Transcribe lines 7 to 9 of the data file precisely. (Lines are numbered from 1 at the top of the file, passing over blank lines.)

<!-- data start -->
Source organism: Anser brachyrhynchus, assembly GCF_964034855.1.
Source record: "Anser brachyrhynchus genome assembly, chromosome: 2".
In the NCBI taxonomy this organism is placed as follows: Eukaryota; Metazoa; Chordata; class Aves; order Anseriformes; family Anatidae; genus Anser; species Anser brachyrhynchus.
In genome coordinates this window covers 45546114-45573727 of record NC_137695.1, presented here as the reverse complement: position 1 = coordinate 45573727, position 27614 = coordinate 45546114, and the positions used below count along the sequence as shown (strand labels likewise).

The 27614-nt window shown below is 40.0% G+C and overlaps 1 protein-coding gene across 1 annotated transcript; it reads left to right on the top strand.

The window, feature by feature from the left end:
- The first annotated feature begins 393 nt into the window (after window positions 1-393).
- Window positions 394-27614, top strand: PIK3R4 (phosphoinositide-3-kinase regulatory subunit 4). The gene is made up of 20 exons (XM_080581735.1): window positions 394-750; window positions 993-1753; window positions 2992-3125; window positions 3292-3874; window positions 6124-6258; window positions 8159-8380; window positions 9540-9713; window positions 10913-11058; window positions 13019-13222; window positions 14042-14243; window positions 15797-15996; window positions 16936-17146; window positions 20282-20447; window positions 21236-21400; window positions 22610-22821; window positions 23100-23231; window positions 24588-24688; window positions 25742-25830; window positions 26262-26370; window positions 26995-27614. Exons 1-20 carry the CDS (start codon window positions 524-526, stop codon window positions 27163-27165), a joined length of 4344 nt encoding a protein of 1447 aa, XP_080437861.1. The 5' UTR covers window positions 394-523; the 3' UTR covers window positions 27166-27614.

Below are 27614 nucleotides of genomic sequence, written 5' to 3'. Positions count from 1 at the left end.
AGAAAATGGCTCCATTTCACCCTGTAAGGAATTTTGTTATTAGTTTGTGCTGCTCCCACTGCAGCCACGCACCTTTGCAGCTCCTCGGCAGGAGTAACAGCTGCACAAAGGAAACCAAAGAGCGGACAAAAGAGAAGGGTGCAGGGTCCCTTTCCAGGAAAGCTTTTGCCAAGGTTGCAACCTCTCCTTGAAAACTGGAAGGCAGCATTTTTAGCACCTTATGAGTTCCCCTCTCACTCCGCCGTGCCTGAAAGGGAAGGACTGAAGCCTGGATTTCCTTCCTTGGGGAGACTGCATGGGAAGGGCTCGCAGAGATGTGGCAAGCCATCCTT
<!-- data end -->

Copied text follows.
- The first annotated feature begins 393 nt into the window (after window positions 1-393).
- Window positions 394-27614, top strand: PIK3R4 (phosphoinositide-3-kinase regulatory subunit 4). The gene is made up of 20 exons (XM_080581735.1): window positions 394-750; window positions 993-1753; window positions 2992-3125; window positions 3292-3874; window positions 6124-6258; window positions 8159-8380; window positions 9540-9713; window positions 10913-11058; window positions 13019-13222; window positions 14042-14243; window positions 15797-15996; window positions 16936-17146; window positions 20282-20447; window positions 21236-21400; window positions 22610-22821; window positions 23100-23231; window positions 24588-24688; window positions 25742-25830; window positions 26262-26370; window positions 26995-27614. Exons 1-20 carry the CDS (start codon window positions 524-526, stop codon window positions 27163-27165), a joined length of 4344 nt encoding a protein of 1447 aa, XP_080437861.1. The 5' UTR covers window positions 394-523; the 3' UTR covers window positions 27166-27614.

Below are 27614 nucleotides of genomic sequence, written 5' to 3'. Positions count from 1 at the left end.